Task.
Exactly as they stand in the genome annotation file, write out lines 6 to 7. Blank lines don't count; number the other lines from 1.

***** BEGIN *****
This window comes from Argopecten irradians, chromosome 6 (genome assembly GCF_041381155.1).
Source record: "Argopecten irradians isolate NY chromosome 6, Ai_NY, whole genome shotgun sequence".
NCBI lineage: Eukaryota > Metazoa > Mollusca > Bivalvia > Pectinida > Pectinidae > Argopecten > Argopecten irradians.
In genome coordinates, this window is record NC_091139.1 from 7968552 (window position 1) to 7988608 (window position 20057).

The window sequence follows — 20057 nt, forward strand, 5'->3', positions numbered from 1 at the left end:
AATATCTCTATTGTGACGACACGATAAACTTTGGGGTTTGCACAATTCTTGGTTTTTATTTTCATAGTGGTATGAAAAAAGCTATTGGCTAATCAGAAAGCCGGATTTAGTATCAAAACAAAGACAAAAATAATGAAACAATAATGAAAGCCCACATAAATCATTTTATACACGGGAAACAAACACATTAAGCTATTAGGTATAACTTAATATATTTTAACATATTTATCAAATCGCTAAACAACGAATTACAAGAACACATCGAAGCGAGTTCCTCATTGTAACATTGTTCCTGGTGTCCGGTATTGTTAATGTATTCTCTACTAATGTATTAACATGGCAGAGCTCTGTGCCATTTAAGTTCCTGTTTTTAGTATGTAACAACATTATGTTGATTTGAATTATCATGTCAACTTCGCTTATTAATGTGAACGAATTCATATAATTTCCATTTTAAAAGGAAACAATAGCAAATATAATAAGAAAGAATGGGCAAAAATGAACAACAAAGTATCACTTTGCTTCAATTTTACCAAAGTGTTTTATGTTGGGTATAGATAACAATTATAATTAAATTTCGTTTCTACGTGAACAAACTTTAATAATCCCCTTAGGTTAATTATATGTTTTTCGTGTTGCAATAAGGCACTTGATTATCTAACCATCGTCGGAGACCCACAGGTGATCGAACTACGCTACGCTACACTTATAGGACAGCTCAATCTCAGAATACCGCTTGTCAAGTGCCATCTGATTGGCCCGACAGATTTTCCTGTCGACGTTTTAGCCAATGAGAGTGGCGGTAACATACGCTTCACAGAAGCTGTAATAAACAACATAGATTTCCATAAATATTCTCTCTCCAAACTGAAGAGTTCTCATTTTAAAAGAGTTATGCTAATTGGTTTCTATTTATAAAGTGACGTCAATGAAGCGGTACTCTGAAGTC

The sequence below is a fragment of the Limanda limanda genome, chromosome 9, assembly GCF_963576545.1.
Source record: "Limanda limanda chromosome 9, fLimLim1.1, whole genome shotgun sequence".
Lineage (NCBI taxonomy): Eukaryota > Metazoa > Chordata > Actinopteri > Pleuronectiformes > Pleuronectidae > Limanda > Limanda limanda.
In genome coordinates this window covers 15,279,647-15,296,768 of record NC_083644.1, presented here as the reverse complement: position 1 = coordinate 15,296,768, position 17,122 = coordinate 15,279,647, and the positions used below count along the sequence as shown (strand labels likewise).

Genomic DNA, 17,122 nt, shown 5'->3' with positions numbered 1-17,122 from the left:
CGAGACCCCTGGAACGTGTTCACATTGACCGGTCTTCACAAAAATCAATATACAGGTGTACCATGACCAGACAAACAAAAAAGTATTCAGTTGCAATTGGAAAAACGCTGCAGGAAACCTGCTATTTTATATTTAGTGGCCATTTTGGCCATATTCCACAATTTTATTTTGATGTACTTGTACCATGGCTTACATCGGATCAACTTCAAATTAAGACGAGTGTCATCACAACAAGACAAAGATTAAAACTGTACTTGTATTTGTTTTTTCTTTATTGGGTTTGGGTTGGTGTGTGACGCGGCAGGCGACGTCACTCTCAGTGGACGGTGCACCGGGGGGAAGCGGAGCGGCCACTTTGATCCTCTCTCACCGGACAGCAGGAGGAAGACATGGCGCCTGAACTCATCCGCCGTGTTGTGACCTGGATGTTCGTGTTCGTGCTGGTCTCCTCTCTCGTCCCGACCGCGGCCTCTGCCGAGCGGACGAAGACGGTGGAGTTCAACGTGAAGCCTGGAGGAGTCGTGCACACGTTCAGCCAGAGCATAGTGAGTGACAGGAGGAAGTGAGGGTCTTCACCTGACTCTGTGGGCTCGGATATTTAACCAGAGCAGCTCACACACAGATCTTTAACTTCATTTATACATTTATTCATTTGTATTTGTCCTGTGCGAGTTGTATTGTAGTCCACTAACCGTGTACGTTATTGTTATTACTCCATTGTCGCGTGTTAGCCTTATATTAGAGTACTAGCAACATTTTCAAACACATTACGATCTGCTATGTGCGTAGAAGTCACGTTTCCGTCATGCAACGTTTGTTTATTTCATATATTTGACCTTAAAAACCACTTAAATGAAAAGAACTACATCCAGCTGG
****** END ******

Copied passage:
AATATCTCTATTGTGACGACACGATAAACTTTGGGGTTTGCACAATTCTTGGTTTTTATTTTCATAGTGGTATGAAAAAAGCTATTGGCTAATCAGAAAGCCGGATTTAGTATCAAAACAAAGACAAAAATAATGAAACAATAATGAAAGCCCACATAAATCATTTTATACACGGGAAACAAACACATTAAGCTATTAGGTATAACTTAATATATTTTAACATATTTATCAAATCGCTAAACAACGAATTACAAGAACACATCGAAGCGAGTTCCTCATTGTAACATTGTTCCTGGTGTCCGGTATTGTTAATGTATTCTCTACTAATGTATTAACATGGCAGAGCTCTGTGCCATTTAAGTTCCTGTTTTTAGTATGTAACAACATTATGTTGATTTGAATTATCATGTCAACTTCGCTTATTAATGTGAACGAATTCATATAATTTCCATTTTAAAAGGAAACAATAGCAAATATAATAAGAAAGAATGGGCAAAAATGAACAACAAAGTATCACTTTGCTTCAATTTTACCAAAGTGTTTTATGTTGGGTATAGATAACAATTATAATTAAATTTCGTTTCTACGTGAACAAACTTTAATAATCCCCTTAGGTTAATTATATGTTTTTCGTGTTGCAATAAGGCACTTGATTATCTAACCATCGTCGGAGACCCACAGGTGATCGAACTACGCTACGCTACACTTATAGGACAGCTCAATCTCAGAATACCGCTTGTCAAGTGCCATCTGATTGGCCCGACAGATTTTCCTGTCGACGTTTTAGCCAATGAGAGTGGCGGTAACATACGCTTCACAGAAGCTGTAATAAACAACATAGATTTCCATAAATATTCTCTCTCCAAACTGAAGAGTTCTCATTTTAAAAGAGTTATGCTAATTGGTTTCTATTTATAAAGTGACGTCAATGAAGCGGTACTCTGAAGTC

The sequence below is a fragment of the Limanda limanda genome, chromosome 9, assembly GCF_963576545.1.